United States District Court, District of Columbia
SOUNDEXCHANGE, INC. Plaintiff
MUZAK, LLC Defendant
Royce C. Lamberth, United States District Judge
Now before the Court is defendant's motion to dismiss, plaintiffs opposition, and defendant's reply. ECF Nos. 13, 18, & 21. For the reasons stated below and by separate order issued this date, defendant's motion shall be GRANTED.
The facts set out herein are either undisputed, or are as alleged by plaintiff. The Court, in keeping with its responsibilities under Federal Rules of Civil Procedure 12(b)(6) accepts as true all factual allegations set forth by plaintiff for purposes of this motion.
a. Plaintiffs role in collecting royalties under the Copyright Act
Plaintiff is a nonprofit organization, with statutory authority under, inter alia, 17 U.S.C. § 114(g) and 37 C.F.R. §§ 370, 382, and 384, as designated by the Copyright Royalty Judges. Compl., ECF No. 1, at 3; 17 U.S.C. § 801. Plaintiff filed the complaint in this case as the "sole entity designated by regulation" to "collect statutory license payments from copyright users and to distribute those payments to performing artists and copyright owners." Compl. 2. Section 114 contains various provisions making plaintiff, as the designated nonprofit agent, responsible for administrating and distributing statutory royalties and enforcing statutory licenses. The Copyright Act provides these statutory licenses as "an alternative to having every music service negotiate separate licenses with every copyright owner, " under § 112(e) and (d)(2). Compl. 4. Those companies which make use of such statutory licenses pay royalties at rates set by Copyright Royalty Judge under §§ 112(e)(3) and 114(f). Accordingly, defendant (as well as other entities utilizing statutory licenses) are obligated to make payments to plaintiff under the aforementioned statutory licenses. Compl. 2.
b. The Digital Millennium Copyright Act
The Digital Millennium Copyright Act ("DMCA") established a new statutory scheme to determine royalties under Title 17 of the United States Code. Pub. L. No. 105-304, 112 Stat. 2860 (Oct. 28, 1998); 17 U.S.C. §§ 101, et seq.; Compl. 1; Def.'s Mot. Dismiss 9-11. The new standard for calculating royalty rates under the DMCA should reflect what "would have been negotiated in the marketplace between a willing buyer and a willing seller." 17 U.S.C. § 114(f)(2)(B). This is referred to as the willing buyer/willing seller standard. While the DMCA established new standards for determining royalty rates, it also created an exception for preexisting subscription services ("PSS" or "PES"). 17 U.S.C. § 114(j)(l 1). Defendant and two other entities were grandfathered under this exception. Compl. 6. PSS are not subject to the "willing buyer/willing seller" standard, but instead enjoy generally favorable royalty rates. Compl. 5-6. The lower PSS rates give the PSS a competitive advantage over non-PSS. Compl. 6; Pl'.sOpp. Def.'s Mot. Dismiss 11.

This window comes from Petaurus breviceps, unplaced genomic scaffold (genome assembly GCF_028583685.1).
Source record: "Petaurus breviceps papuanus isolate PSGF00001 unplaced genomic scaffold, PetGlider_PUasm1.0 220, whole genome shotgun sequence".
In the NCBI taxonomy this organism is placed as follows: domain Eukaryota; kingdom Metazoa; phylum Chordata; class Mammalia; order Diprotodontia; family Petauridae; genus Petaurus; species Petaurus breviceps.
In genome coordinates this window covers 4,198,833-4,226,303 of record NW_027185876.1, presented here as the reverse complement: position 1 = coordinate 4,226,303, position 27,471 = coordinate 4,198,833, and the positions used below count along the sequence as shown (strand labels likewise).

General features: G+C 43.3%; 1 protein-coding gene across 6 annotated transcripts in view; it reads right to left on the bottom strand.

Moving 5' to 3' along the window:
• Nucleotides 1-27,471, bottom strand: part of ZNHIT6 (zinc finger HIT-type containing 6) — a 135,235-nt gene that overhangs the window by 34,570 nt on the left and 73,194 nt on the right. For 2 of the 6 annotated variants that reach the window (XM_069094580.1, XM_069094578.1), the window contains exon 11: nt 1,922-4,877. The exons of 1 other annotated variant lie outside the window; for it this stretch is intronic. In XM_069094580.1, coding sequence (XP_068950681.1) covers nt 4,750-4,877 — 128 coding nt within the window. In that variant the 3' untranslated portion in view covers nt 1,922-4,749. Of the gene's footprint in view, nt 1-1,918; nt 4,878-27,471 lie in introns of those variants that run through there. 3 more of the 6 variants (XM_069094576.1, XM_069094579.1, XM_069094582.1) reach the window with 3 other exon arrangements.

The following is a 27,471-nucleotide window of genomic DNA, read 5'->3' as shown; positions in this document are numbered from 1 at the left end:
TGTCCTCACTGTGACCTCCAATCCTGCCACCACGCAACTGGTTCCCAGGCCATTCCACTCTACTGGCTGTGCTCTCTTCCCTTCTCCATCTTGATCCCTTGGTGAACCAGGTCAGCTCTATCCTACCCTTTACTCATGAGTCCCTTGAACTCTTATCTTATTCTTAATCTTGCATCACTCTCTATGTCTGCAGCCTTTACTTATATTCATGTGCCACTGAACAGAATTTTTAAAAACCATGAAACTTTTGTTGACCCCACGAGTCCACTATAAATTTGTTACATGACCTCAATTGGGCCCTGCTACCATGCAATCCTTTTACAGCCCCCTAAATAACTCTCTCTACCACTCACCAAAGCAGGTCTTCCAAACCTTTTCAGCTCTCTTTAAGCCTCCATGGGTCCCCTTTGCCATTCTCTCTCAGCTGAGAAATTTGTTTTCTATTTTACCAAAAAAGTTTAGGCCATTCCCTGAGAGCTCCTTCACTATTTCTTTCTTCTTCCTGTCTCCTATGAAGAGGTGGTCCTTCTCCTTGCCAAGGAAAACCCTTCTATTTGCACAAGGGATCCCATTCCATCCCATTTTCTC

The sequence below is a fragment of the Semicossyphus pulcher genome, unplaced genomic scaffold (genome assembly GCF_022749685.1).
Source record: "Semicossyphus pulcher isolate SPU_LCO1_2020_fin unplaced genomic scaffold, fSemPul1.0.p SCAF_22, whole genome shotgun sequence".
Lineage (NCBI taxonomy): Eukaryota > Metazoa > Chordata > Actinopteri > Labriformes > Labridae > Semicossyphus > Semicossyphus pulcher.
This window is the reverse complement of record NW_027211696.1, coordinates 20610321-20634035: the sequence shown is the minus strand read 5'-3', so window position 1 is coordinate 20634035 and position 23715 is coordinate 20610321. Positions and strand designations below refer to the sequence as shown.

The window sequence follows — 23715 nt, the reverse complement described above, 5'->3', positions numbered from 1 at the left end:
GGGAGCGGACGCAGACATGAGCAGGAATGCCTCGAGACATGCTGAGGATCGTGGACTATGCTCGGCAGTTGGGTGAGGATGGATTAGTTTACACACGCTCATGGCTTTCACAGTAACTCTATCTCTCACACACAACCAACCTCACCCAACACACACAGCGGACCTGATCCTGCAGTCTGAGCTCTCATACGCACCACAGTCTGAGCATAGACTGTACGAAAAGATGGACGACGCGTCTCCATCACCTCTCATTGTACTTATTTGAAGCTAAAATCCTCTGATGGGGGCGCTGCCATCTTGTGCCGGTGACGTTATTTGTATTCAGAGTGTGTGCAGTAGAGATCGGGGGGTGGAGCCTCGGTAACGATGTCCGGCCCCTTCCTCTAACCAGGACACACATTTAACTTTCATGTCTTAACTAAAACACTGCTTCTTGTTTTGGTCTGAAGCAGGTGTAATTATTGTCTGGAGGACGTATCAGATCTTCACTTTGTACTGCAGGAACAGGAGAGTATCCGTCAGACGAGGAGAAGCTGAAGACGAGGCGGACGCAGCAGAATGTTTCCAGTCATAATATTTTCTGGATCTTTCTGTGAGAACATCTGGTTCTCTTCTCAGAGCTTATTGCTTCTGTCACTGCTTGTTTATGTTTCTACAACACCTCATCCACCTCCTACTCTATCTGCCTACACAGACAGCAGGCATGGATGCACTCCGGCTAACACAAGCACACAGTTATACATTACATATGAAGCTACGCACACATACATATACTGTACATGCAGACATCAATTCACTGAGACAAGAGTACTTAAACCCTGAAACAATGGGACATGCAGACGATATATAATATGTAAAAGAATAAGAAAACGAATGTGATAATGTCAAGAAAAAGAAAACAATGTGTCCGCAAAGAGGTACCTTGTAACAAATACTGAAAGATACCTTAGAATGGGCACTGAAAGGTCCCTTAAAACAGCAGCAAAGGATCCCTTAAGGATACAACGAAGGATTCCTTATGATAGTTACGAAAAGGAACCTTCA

Defendant is the provider of "a subscription-based digital music service for various satellite and cable television providers." Def.'s Mot. Dismiss 6. Defendant provided digital music service available to consumers as music channels transmitted with Dish satellite television service ("Dish") packages under the name DishCD. Compl. 1 & 9. DishCD consists generally of audio-only content transmitted on certain channels of Dish Network ("Dish"), a multichannel video programming distributor ("MVPD") under 47 U.S.C. § 522(13). Compl. 1-2. As such, defendant was one of the first entities to utilize the statutory licensing scheme provided under § 114(d)(2). Compl. 1. In 1998, under the DMCA, Congress revised the statutory licensing provisions, granting several entities status as PSS. Pub. L. No. 105-304, 112 Stat. 2860 (Oct. 28, 1998). Defendant was specifically identified as a PSS in the legislative history of the DMCA, and has continued to operate as such within the statutory definition of PSS. 17 U.S.C. § 1140)(11); H.R. Conf. Rep. 105-796, 105th Cong., 2nd Sess., 657 (1998).
DMX, as "DMX (operated by TCI Music)" was also originally designated as a PSS in 1998. 17 U.S.C. § 1140X11); H.R. Conf. Rep. 105-796, 105th Cong., 2nd Sess., 657 (1998); Compl. 10. By 2006, DMX business and offerings had been restructured and the resultant entity no longer claimed the PSS rates. Compl. 10; Designation as a Preexisting Subscription Service, 71 Fed. Reg. 64, 639-1 (Nov. 3, 2006). After 2006, DMX, or the entities offering music services under the DMX brand name, made statutory royalty payments to plaintiff under the new subscription service rate. Compl. 10. DMX began offering a new brand, SonicTap, in 2010, which provided subscription packages for DirecTV satellite television at the new subscription service rates (the willing buyer/willing seller standard) rather than the PSS rates. 17 U.S.C. § 114(f)(2)(B); Compl. 10; Pl'.sOpp. Def.'s Mot. Dismiss 13-14.
e. Acquisition of Muzak and DMX
Mood Media Corporation ("Mood") acquired Muzak in 2011. Compl. 9. In 2012, Mood also acquired DMX Holdings, Inc., which was the provider of DMX services (specifically, SonicTap on DirecTV). Compl. 10. When Mood acquired DMX, SonicTap was making royalty payments at the new subscription service rate. Compl. 10. Defendant acquired the right to provide audio-only channels to DMX's previous customers effective May 1, 2014. Compl. 10; Pl'.sOpp. Def.'s Mot. Dimiss 14. Defendant notified plaintiff of the acquisition and intent to utilize the PSS rate, then continued to make royalty payments for the services that were previously provided by DMX, specifically the SonicTap services, at the PSS rate. Compl. 10-11. Plaintiff asked defendant for clarification as to why defendant believed that these services qualified for the PSS royalty rates, to which defendant replied it was "eligible to pay royalties as a [PSS] for all of its activities..." Compl. 11. In May 2014, DMX ceased independently making royalty ...